Family, it’s the people you have to love and the ones that will love you without condition in return. You don’t choose your family, you also can’t shake them, so you’re stuck with them whether you like it or not.
I have quite the family. I also have a very special brother. He’s a bit younger than me, about 22 months and 21 days to be exact. Despite him being younger, most people ask if I’m the younger sibling. He’s a tall guy with a broad muscular physique and intense eyes. Tall in stature, he’s always looking sharp and classy and has a mature vocabulary and personality. I, in comparison wear sperrys or blundstones, my mascara is always running, I don’t take myself too seriously and I probably look flustered most times with my half wavy/straight hair that seems to be always pointing in every direction. At first I was surprised whenever anyone asked, “So are you the older or younger sibling” but as we’ve matured I can clearly see why we get asked this question. Wills is my younger mature big brother.
My brother and I have the honour (and stress) of working together in a family business. A farming business no less. We work most days (and nights) and our farm is only closed 4 days a year as per the government’s request. To say it’s busy is quite the understatement. When your livelihood is dependant on Mother Nature and someone else consuming what you directly make, especially a product that people buy based on the maker, brand and what it looks like vs the quality, you can never stop. You simply can’t. With so much competition and different wine choices you have to hustle there is no choice. Add in employees and you really have to keep the engine going 24/7. There’s no stopping this bullet train.
People say we work hard and play hard. But honestly when you have a farm and produce a product and control so many aspects of the value chain there’s very little play hard to be had. The stresses harden you like the hot summer drying the soil. You crack and feel the heat, just like the soil that cracks from the heat of the sun. Add in the many uncontrollable factors we face as farmers, from the bees to the vines and then making, packaging, selling, marketing, serving wine, very few companies control so much of the value chain as much as wineries/farms do. Some call us stupid, but for those who have been bit by the wine bug, it’s a labour of love for us. We wouldn’t have it any other way.
Working with family is tough but extremely fulfilling. We are authentic and real, there’s no lying here. We all tell stories, but ours is true, we can just bee and hope others respect and appreciate the work we do to make one of the worlds most glorious beverages, wine.
Onto the Labour of Love.
A few years back, Wills was walking through the vineyard with a new grower and getting a feel for the property and vines. The grower mentioned that this block was planted in 1986 and his ears perked. Being my brother he know this was a special year, my birth year. For years he begged the grower to give him some fruit to no avail. Finally, tired of saying no Im sure, the grower gave Wills just a few rows to play with after Wills explained his final goal for the wine.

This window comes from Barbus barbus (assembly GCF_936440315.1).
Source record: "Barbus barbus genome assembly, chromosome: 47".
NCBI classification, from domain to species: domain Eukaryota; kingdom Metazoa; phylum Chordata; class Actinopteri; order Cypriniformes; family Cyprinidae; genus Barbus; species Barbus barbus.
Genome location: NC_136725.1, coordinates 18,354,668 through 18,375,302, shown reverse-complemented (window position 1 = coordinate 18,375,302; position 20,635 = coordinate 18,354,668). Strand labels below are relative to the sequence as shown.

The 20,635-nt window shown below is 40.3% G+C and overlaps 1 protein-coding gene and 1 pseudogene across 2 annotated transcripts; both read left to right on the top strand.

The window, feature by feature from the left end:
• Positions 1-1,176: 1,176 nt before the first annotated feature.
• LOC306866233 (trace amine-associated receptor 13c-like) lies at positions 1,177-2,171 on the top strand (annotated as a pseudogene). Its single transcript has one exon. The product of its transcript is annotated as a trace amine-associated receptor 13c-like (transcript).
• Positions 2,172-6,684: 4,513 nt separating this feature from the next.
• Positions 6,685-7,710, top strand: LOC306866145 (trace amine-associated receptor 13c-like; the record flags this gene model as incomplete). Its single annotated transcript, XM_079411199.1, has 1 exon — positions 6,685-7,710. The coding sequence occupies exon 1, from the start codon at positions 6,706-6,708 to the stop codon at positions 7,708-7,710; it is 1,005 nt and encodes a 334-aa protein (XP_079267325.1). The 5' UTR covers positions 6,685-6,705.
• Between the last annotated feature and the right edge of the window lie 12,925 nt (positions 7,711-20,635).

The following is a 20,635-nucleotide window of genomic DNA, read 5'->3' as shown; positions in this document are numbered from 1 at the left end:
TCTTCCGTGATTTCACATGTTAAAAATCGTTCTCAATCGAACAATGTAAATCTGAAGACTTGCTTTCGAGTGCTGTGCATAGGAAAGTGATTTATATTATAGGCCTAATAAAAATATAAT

Wills intended on making a special wine and he pushed himself to make a wine he’s never made before in honour of me, his sister. From the get go the wine was special as it was planted in the same year I was born. But he had grander plans for it. Being a 26 year old winemaker eager to try new things and just make beautiful wine, Wills made the wine in the style of Krys – raw and unfiltered, quite literally. He wanted the vineyard and grapes to shine, so he let Mother Nature make the wine via wild fermentation, then he did as little as he could to the wine. No filtering, no fining and very little addition of anything. Au natural as I call it. Some call is raw, some natural, I think au natural is the best description.
For a 1 year and a half teams worked on this one barrel, and hid it from me even though I was constantly around tasting, asking questions and buzzing around the winery. They bottled it and waxed sealed it without me knowing either. Most of the 2013 and 2014 winemaking and vineyard crews knew what was happening as this special wine gurgled, fermented, aged and slept silently in the cellar to eventually became one of the most beautiful Chardonnay’s I’ve ever had. Despite it being an au natural wine, it’s still clean and crisp, bright yet complex, sharp yet smooth. It’s got angles and layers and each sip is a bit different than the last. Everyday this wine evolves and adapts to the environment it’s in, just like me.
On Christmas December 2014, I was presented with the 2013 ‘86’d Origin Chardonnay, in a magnum of course, and was told the story of how this wine came to life. All this work and planning (label creation is not as easy as everyone thinks it is) just because I shared the birth year of the vines.
Wine is truly special, in one sip you are able to taste the people, place and passion put into making it. The place is very important but for my brother and I it’s always been about the people making the wine. It’s the people with the dreams, it’s the people who make the decisions on what to do with the grapes, it’s the people who work and tend to the vines and wines all year round. It’s their labour of love that makes wines so special.
To drink a wine that was inspired by me makes drinking this wine get elevated to a whole new sensory level. I feel each sip of this wine differently than any other wine. And that’s what I love about wine, it’s the connection each one of us builds with the wine. Some people connect with the place but for us it’s more than that. It’s the connection of people AND place that creates wine worth drinking.
My brother created a wine worth drinking and Im forever in his debt. But this is family and a labour of love so as surprised as I was, this is what it’s all about people.